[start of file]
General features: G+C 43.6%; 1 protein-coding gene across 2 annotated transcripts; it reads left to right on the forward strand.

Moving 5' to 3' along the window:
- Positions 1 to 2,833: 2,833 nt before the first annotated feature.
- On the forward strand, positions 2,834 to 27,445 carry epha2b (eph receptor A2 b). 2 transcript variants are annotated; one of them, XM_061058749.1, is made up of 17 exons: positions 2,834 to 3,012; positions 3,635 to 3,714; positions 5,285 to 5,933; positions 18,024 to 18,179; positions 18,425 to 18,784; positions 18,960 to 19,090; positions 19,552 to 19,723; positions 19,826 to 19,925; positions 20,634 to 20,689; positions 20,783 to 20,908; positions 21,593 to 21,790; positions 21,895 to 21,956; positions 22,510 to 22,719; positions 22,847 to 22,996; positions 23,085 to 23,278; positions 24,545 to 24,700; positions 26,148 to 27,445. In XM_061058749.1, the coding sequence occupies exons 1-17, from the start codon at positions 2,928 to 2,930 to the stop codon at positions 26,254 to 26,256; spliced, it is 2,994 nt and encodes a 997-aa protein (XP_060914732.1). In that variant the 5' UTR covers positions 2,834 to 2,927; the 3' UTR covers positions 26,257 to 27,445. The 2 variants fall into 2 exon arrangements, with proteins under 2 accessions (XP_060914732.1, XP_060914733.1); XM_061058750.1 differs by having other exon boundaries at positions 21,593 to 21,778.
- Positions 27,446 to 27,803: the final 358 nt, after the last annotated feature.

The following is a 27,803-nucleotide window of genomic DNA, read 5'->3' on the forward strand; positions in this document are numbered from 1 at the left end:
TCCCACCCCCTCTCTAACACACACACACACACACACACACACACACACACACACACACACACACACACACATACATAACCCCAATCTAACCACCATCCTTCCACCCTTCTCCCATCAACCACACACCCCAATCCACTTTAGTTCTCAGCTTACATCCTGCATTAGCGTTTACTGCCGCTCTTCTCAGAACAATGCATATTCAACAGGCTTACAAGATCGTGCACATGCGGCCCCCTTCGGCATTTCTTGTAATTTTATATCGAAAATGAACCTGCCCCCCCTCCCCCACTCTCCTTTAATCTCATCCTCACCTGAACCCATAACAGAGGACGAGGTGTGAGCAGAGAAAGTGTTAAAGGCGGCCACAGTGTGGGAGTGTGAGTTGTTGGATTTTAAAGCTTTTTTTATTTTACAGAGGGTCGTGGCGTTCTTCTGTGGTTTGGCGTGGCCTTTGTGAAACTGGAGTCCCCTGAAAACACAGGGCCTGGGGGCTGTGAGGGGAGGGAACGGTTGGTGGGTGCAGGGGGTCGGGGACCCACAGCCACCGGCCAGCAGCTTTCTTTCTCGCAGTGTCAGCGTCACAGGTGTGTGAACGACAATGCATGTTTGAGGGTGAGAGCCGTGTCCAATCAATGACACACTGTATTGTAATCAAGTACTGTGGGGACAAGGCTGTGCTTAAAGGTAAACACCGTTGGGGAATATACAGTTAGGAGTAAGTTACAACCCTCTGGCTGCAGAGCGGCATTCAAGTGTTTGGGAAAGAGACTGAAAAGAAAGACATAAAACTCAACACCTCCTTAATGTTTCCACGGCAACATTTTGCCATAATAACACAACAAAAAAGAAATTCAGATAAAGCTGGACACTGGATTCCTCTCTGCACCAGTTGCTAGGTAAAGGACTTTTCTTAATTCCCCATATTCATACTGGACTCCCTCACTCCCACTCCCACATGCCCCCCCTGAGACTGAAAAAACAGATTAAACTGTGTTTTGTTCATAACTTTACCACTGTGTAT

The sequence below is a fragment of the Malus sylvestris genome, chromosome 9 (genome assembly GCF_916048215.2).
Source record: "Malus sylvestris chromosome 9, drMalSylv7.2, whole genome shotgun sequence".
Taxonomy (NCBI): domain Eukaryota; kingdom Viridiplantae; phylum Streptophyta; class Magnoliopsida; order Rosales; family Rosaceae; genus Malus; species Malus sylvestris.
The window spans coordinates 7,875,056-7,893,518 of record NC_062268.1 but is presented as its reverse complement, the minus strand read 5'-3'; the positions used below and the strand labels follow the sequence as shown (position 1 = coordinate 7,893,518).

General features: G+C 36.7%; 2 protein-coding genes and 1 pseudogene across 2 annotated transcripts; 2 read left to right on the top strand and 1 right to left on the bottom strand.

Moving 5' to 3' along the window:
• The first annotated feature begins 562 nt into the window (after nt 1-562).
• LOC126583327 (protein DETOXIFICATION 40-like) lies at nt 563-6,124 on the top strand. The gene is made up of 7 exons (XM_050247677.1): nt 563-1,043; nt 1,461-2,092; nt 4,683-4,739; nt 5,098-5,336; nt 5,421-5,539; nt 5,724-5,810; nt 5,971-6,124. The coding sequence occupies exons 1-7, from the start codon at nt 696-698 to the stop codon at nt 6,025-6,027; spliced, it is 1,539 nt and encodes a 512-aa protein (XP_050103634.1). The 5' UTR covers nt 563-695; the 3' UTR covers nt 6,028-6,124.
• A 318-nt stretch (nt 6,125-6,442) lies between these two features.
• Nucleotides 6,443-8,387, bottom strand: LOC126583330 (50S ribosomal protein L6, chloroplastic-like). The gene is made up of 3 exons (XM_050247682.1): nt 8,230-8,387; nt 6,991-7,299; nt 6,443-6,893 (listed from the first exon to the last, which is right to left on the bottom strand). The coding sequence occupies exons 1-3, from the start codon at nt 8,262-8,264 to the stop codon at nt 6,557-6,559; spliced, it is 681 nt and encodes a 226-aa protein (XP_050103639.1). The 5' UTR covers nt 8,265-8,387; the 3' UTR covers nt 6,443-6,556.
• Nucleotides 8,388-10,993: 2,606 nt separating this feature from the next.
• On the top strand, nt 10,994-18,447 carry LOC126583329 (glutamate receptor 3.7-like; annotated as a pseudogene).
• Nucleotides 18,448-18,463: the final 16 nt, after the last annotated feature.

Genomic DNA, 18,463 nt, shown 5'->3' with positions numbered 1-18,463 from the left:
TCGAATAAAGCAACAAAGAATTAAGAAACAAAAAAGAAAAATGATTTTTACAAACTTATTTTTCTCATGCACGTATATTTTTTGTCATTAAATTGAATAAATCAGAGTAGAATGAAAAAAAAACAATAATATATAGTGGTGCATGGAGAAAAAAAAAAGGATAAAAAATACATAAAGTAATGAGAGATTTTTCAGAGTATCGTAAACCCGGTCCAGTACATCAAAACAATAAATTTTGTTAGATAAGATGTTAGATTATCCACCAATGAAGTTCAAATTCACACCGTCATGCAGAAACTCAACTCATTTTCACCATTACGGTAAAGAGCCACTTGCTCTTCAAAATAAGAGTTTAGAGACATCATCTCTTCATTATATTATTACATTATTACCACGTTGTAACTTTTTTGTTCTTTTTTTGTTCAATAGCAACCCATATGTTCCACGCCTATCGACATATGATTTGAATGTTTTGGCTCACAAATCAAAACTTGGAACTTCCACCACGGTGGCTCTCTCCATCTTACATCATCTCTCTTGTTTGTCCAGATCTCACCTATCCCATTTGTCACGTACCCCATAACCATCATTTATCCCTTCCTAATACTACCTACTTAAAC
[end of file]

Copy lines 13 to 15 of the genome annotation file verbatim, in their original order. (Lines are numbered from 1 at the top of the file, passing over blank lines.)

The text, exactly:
Moving 5' to 3' along the window:
• The first annotated feature begins 562 nt into the window (after nt 1-562).
• LOC126583327 (protein DETOXIFICATION 40-like) lies at nt 563-6,124 on the top strand. The gene is made up of 7 exons (XM_050247677.1): nt 563-1,043; nt 1,461-2,092; nt 4,683-4,739; nt 5,098-5,336; nt 5,421-5,539; nt 5,724-5,810; nt 5,971-6,124. The coding sequence occupies exons 1-7, from the start codon at nt 696-698 to the stop codon at nt 6,025-6,027; spliced, it is 1,539 nt and encodes a 512-aa protein (XP_050103634.1). The 5' UTR covers nt 563-695; the 3' UTR covers nt 6,028-6,124.